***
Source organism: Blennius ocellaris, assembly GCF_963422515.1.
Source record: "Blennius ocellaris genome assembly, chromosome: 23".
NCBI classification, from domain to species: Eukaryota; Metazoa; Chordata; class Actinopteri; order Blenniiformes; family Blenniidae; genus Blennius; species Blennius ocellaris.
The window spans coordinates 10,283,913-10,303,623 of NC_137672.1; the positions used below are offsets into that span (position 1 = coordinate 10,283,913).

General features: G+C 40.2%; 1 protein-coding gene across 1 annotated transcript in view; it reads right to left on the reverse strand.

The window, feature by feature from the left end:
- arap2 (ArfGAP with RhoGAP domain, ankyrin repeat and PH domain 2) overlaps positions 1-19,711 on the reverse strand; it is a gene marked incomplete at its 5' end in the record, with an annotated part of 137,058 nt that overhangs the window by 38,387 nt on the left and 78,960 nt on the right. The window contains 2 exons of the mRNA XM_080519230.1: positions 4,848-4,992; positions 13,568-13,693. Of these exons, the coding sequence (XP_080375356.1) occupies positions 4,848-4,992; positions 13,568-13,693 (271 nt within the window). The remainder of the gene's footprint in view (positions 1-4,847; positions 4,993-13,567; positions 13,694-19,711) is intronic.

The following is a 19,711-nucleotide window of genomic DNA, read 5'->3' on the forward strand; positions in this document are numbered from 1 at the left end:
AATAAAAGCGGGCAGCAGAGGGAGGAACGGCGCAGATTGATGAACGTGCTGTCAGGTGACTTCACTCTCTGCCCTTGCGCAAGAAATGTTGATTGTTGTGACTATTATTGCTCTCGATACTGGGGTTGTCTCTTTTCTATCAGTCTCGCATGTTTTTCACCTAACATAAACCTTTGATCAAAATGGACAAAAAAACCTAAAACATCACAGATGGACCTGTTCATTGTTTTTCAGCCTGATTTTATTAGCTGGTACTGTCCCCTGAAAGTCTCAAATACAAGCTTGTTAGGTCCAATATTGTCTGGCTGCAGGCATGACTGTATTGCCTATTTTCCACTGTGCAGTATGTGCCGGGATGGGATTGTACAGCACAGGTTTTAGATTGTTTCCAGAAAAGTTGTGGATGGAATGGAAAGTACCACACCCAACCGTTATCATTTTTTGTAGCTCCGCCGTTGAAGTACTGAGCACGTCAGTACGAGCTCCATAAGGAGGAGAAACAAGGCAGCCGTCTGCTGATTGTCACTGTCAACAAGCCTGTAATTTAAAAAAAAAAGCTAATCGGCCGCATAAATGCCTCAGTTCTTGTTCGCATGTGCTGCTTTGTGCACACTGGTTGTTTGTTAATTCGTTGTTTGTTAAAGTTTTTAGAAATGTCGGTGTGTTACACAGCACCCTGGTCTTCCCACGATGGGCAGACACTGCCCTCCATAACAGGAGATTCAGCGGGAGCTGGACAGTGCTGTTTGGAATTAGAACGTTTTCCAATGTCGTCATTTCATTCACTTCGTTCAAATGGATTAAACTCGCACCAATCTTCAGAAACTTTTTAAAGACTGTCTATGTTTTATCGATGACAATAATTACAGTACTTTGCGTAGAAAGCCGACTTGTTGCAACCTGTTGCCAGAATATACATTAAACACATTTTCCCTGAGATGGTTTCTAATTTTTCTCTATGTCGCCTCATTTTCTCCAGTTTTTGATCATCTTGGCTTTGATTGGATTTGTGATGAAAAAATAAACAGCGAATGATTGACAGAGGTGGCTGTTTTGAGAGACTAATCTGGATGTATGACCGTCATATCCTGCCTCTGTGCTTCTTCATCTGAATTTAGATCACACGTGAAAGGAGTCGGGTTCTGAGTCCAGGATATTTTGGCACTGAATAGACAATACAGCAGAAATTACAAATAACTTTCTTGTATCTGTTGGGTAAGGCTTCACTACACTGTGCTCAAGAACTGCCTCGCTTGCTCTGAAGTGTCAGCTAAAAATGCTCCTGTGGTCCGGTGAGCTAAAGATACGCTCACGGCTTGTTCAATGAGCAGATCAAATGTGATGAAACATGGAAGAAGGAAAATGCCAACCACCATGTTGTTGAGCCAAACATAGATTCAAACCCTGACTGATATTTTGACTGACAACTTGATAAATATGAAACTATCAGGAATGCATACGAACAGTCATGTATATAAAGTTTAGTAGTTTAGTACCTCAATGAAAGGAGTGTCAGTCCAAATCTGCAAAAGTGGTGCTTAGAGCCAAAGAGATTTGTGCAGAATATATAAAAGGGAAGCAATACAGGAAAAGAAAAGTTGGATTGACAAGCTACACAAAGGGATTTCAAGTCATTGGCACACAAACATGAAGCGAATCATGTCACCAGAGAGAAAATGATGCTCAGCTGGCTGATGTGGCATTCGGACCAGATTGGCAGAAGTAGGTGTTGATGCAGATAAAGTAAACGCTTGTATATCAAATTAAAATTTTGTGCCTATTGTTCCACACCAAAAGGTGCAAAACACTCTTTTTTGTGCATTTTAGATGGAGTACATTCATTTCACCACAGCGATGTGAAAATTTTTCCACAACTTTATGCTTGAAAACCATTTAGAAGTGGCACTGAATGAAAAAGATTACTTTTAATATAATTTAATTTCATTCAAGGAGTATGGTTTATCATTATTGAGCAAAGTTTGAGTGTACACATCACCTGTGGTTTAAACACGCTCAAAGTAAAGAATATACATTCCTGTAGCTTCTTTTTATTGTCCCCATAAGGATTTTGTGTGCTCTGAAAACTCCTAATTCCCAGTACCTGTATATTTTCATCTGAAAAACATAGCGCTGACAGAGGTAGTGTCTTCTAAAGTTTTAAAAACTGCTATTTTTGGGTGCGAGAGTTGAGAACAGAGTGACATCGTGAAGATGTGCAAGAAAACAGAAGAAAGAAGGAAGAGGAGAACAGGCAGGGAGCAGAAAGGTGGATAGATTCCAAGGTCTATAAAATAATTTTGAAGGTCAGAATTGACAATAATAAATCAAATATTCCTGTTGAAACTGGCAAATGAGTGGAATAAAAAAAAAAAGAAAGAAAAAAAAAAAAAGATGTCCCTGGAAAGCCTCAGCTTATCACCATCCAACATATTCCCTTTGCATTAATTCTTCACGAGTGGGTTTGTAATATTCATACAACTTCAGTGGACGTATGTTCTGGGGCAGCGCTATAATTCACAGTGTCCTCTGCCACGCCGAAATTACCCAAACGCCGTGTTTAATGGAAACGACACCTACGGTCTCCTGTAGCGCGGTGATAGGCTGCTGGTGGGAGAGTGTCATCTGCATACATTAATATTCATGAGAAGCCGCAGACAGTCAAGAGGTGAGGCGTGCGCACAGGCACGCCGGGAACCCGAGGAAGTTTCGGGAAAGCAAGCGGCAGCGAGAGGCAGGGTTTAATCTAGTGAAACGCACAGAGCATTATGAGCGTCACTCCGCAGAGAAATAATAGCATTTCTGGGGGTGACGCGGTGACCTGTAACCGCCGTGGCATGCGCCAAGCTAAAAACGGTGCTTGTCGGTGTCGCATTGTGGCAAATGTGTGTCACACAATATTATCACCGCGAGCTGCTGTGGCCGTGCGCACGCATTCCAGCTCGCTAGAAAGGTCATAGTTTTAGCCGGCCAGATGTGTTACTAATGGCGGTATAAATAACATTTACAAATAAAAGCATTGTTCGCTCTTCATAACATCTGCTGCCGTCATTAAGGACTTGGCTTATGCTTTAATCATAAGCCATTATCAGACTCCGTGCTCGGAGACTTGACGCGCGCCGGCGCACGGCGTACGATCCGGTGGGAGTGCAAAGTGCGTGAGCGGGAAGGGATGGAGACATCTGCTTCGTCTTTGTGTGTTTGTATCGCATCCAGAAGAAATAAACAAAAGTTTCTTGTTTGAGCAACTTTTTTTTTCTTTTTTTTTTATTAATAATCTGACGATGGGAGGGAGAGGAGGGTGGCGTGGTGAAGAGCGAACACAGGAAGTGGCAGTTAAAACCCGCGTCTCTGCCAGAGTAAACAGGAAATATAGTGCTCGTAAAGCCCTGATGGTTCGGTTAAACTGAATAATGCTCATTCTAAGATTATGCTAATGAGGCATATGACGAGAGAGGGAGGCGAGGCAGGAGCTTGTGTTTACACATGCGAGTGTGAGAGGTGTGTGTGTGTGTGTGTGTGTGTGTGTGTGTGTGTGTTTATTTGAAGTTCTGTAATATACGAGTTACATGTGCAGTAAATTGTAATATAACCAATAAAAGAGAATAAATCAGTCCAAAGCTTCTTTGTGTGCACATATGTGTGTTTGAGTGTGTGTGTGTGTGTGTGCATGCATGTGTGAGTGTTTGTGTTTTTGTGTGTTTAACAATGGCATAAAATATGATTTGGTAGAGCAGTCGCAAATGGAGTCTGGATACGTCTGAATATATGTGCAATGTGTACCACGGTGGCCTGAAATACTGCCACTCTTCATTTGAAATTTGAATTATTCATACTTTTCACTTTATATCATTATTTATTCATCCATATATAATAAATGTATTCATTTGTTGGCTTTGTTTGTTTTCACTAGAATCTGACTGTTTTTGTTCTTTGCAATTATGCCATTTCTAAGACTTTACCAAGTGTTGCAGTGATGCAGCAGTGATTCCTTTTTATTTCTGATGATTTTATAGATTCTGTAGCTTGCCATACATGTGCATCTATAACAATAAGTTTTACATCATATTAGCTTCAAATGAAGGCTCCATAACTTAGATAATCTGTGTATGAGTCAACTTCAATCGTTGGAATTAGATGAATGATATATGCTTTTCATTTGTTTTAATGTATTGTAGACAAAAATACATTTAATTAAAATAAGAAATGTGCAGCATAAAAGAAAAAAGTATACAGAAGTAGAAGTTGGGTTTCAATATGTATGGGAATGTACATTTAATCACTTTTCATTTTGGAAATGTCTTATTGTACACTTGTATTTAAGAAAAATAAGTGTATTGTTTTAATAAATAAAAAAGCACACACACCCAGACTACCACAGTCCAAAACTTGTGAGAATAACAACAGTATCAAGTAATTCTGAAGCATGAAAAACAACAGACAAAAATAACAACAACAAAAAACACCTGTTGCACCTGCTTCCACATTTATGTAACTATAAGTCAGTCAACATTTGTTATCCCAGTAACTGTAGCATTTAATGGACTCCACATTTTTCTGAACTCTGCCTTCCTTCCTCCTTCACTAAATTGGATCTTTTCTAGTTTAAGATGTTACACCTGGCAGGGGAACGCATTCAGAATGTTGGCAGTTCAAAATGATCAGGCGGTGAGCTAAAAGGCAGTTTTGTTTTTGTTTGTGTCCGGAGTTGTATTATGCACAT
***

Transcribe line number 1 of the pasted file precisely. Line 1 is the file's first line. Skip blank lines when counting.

Source organism: Blennius ocellaris, assembly GCF_963422515.1.